The assumption often is, “Grasshopper can’t eat candy because he has type 1 diabetes.”
The short answer is, “He can and does eat candy. There are times sugar can literally save his life.” The long answer is, “It gets a bit complicated.”
For many families with a child newly diagnosed with type 1 diabetes, Halloween and the holidays that follow are difficult to navigate. Now that we have several years under our SpiBelts, I’m feeling like we are better able to deal with it. We don’t do Halloween much differently than we would if we weren’t a T1D family, even beginning with his first one after diagnosis. We allow our son some candy and we dose him with insulin for it. We go trick or treating. Grasshopper gathers the treats given by generous neighbors, whether the treats are candy or toy treasures. He isn’t allowed to eat any until we get back home and check it out. My parents and Mr. Mister’s parents had the same rule for safety when we were kids. At home we sort the goody pile into lollipop treats, fast acting sugar treats, chocolates and non-food treats. Grasshopper is allowed to choose 1 piece of candy to eat that night and the rest we bag for later. Of course eating the candy involves figuring out how many grams of carbohydrates are in the candy and giving Grasshopper insulin for those carbs via his insulin pump. It is the same process for candy, apples, bananas, bread, corn, green peas, pizza, or anything else with carbs. Thankfully, there are handy charts created by organizations like Beyond Type 1 that list types, sizes, and carb counts for most Halloween candies. Organizations like Calorie King and My Fitness Pal make finding nutritional information easier too. I use them daily. Find them in the iTunes app store here: Calorie King & My Fitness Pal.
From the Halloween candy that Grasshopper brings home we set aside some of the fast acting sugars and we save them for bringing his blood sugar up if it gets too low. While his usual low blood sugar treatment of choice is 2-4 Annie’s Gummy Fruit Snacks, after Halloween we have Starburst, Nerds, Skittles, Smarties, LifeSavers and many other choices. The chocolate items he is allowed to have a piece or two at a time with a snack or with a meal. I have tended to shy away from the lollipops because dosing for them can get tricky. They take a long time to eat and it is difficult to match the timing in dosing with insulin and the eating of the lollipop, especially since he is likely to take three licks and then decide he doesn’t want it.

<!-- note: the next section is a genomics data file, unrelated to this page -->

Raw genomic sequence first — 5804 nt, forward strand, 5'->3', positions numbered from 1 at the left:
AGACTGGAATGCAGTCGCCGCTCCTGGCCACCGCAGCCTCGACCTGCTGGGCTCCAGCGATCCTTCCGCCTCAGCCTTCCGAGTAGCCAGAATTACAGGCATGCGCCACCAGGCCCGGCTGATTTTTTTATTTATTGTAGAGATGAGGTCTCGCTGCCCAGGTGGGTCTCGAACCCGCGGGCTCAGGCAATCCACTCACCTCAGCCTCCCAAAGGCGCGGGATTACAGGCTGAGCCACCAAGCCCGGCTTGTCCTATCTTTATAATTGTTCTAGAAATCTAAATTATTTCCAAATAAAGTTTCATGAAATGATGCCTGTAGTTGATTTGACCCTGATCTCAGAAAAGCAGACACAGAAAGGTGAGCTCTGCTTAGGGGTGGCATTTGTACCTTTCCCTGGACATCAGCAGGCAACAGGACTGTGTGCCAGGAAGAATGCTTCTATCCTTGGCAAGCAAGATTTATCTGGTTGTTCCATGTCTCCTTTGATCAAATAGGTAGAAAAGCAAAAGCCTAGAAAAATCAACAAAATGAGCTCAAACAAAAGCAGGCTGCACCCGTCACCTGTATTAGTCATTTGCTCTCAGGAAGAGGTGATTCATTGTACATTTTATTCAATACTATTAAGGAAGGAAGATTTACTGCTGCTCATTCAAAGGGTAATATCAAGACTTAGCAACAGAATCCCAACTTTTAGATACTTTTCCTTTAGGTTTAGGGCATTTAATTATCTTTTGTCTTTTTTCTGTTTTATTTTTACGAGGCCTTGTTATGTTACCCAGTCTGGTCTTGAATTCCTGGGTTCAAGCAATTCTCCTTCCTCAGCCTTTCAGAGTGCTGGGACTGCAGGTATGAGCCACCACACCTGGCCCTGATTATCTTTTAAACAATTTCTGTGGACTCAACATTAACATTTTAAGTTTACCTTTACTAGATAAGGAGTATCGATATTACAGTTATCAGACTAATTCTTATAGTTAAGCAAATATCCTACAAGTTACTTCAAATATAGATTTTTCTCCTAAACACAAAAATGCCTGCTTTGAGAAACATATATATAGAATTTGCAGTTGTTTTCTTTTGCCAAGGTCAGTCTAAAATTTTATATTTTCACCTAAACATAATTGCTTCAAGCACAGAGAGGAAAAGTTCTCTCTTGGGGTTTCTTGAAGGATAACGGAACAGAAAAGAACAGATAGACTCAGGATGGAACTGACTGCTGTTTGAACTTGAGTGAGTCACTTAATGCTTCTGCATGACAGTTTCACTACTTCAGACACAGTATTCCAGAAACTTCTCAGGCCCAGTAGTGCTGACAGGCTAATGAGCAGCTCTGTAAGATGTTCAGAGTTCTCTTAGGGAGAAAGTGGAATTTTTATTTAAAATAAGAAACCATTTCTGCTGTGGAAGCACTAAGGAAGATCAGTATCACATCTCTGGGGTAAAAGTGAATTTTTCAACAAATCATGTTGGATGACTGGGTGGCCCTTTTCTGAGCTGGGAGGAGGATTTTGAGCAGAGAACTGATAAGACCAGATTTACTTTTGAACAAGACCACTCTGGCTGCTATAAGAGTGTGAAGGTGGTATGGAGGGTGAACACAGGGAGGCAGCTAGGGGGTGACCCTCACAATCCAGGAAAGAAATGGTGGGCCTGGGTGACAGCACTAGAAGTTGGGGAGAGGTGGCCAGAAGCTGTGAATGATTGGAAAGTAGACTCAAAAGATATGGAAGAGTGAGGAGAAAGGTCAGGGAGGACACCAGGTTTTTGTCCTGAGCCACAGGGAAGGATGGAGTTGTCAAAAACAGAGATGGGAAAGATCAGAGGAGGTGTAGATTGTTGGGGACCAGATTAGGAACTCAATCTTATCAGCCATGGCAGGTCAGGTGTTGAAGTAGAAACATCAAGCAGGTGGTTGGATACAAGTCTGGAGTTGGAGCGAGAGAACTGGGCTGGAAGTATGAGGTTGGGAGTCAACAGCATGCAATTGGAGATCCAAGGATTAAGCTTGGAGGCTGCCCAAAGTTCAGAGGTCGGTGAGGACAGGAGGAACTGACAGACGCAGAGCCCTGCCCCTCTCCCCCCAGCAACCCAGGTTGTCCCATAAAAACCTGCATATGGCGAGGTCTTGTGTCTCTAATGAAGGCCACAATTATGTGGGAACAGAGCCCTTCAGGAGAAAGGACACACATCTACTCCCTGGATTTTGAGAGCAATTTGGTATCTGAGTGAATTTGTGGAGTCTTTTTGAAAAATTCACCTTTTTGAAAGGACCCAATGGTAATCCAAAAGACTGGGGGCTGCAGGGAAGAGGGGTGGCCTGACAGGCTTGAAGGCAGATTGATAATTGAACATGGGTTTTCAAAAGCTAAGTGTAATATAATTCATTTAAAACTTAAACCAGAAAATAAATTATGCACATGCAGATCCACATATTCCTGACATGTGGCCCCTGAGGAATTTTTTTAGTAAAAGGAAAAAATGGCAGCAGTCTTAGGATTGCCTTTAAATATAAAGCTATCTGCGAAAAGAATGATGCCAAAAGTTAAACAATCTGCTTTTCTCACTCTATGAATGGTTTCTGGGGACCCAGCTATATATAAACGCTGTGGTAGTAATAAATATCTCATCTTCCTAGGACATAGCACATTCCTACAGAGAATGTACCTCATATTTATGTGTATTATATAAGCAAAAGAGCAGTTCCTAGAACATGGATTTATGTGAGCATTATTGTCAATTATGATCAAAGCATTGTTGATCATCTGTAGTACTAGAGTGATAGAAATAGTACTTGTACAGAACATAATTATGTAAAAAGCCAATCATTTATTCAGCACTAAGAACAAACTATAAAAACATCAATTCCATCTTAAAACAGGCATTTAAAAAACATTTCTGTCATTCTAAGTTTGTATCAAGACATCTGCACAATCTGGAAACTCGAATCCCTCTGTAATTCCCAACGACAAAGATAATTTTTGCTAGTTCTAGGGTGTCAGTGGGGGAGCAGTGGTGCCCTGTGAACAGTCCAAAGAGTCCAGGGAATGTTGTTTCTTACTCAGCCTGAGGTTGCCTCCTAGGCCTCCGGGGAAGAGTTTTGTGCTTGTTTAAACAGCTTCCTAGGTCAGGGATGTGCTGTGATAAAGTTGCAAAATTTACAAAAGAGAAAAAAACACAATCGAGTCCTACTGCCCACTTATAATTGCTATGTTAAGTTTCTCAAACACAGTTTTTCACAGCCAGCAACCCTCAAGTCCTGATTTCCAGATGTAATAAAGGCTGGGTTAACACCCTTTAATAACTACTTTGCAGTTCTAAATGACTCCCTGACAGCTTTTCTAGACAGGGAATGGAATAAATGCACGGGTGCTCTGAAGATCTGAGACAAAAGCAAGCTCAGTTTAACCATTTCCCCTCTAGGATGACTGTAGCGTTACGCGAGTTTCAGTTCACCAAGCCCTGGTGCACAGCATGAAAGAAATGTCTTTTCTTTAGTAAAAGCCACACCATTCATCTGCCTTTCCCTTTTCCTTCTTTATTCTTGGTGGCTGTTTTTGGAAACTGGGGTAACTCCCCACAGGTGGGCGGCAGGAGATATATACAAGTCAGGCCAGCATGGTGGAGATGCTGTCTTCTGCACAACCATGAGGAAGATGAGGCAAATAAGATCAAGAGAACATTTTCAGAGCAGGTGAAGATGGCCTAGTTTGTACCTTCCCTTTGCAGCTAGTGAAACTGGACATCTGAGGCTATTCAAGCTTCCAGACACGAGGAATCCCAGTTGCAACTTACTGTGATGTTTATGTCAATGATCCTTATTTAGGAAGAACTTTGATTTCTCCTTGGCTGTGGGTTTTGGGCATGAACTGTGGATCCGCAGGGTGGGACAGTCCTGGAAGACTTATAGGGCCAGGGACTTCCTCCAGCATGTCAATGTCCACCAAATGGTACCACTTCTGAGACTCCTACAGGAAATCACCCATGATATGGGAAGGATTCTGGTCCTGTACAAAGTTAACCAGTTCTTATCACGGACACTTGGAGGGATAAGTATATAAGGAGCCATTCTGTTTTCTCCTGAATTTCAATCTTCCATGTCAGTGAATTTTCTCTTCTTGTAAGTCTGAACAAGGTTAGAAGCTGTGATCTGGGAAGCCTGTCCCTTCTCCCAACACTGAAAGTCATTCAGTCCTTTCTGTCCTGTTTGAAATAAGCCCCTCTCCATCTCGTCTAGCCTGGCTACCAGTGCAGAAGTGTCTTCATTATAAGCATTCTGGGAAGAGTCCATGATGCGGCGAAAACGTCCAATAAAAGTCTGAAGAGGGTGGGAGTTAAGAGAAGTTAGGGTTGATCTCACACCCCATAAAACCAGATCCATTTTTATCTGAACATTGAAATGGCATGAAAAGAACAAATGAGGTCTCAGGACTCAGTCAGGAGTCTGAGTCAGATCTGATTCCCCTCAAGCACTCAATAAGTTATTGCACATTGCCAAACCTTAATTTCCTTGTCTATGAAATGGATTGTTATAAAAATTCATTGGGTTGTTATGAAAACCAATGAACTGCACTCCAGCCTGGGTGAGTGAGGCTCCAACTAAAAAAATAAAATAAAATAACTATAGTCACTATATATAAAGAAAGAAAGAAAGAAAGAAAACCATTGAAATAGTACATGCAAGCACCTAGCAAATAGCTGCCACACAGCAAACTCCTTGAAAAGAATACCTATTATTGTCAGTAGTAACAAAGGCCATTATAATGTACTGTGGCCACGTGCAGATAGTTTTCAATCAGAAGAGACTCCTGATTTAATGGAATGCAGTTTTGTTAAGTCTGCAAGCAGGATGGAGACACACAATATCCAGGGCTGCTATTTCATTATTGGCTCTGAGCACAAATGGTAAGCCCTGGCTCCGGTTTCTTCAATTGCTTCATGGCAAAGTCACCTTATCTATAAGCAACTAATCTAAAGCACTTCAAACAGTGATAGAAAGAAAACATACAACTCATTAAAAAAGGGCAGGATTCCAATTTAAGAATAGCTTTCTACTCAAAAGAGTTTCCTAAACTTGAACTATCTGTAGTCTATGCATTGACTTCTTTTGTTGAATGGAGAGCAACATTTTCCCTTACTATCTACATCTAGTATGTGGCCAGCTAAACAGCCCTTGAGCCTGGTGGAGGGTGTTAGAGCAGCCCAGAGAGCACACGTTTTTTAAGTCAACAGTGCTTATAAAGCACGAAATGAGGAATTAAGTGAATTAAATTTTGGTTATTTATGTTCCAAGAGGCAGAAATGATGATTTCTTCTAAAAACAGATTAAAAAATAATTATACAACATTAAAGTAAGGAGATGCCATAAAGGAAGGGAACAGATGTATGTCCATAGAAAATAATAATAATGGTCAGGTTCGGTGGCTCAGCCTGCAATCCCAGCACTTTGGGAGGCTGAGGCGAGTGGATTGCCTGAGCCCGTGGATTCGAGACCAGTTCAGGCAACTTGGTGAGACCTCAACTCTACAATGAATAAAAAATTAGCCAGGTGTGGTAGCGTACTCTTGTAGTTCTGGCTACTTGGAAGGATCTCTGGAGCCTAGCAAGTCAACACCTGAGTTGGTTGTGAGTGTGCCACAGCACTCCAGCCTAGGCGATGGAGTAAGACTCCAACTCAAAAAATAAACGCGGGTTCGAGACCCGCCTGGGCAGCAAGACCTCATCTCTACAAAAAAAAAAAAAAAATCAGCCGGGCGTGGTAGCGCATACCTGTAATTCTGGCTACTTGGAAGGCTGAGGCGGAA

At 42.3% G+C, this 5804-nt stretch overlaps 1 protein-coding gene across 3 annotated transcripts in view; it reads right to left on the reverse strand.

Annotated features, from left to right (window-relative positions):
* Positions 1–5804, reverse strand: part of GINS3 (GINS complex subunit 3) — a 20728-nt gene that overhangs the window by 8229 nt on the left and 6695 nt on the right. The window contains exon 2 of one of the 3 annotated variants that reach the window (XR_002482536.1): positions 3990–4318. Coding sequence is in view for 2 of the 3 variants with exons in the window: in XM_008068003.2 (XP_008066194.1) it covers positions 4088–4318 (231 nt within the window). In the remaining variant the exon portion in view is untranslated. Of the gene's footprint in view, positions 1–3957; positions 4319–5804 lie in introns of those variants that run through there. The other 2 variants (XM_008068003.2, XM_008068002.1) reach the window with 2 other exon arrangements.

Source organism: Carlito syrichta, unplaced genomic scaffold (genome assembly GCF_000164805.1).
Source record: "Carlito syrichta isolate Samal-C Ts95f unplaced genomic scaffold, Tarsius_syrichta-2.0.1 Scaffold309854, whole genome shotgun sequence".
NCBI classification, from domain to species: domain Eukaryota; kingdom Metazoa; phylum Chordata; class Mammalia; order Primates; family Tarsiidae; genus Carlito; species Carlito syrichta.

On an everyday basis we don’t eat a lot of candy. If he is going to eat some candy we usually incorporate a piece as a part of a snack or meal with protein, fat and fiber which helps to lessen any rise in blood sugar if there is any. If Grasshopper’s blood sugar is in range (for him right now that is between 70-150), we will give him insulin for candy that he eats. If his blood sugar is high or rising we give him insulin to bring his blood sugar down and we will wait for the insulin to start working before he is allowed to eat. If his blood sugar is too high we will delay candy until a time when his blood sugar is lower and we’ll have him eat lower carbohydrate foods instead like cheese, meat, nuts, or vegetables.
Grasshopper had a great time this Halloween running from house to house with his friends. We ate dinner, suited up and walked around the block trailing behind excited kindergartners. Sunshine and her friend with food allergies, Acorn, (as she calls him) rode in our wagon. It was interesting to watch the Dexcom as we walked. The spike we saw on the graph was more than likely caused by Grasshoppers’ excitement. He had dinner and we were trick or treating from 6-7:30.
After my initial reluctance about Halloween when Grasshopper was diagnosed almost five years ago now, I feel we understand how to deal with it now. Bring on the holidays!